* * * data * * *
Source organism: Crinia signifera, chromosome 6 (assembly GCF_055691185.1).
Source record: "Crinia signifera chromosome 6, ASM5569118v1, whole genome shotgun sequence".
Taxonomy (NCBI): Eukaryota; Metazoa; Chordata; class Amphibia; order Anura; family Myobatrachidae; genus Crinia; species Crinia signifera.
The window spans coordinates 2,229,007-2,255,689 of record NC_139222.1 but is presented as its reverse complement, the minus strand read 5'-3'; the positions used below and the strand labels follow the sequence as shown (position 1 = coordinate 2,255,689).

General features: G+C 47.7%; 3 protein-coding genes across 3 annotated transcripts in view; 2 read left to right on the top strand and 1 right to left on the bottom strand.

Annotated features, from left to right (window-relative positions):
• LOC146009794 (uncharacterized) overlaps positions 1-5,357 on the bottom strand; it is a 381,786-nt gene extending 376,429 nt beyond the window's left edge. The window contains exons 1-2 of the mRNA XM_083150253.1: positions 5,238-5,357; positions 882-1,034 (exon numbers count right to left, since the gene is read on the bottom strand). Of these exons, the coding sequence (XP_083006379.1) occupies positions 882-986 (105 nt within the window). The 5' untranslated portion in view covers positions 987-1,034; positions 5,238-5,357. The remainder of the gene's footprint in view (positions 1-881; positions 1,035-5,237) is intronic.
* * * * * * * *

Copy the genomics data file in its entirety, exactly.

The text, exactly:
Source organism: Crinia signifera, chromosome 6 (assembly GCF_055691185.1).
Source record: "Crinia signifera chromosome 6, ASM5569118v1, whole genome shotgun sequence".
Taxonomy (NCBI): Eukaryota; Metazoa; Chordata; class Amphibia; order Anura; family Myobatrachidae; genus Crinia; species Crinia signifera.
The window spans coordinates 2,229,007-2,255,689 of record NC_139222.1 but is presented as its reverse complement, the minus strand read 5'-3'; the positions used below and the strand labels follow the sequence as shown (position 1 = coordinate 2,255,689).

General features: G+C 47.7%; 3 protein-coding genes across 3 annotated transcripts in view; 2 read left to right on the top strand and 1 right to left on the bottom strand.

Annotated features, from left to right (window-relative positions):
• LOC146009794 (uncharacterized) overlaps positions 1-5,357 on the bottom strand; it is a 381,786-nt gene extending 376,429 nt beyond the window's left edge. The window contains exons 1-2 of the mRNA XM_083150253.1: positions 5,238-5,357; positions 882-1,034 (exon numbers count right to left, since the gene is read on the bottom strand). Of these exons, the coding sequence (XP_083006379.1) occupies positions 882-986 (105 nt within the window). The 5' untranslated portion in view covers positions 987-1,034; positions 5,238-5,357. The remainder of the gene's footprint in view (positions 1-881; positions 1,035-5,237) is intronic.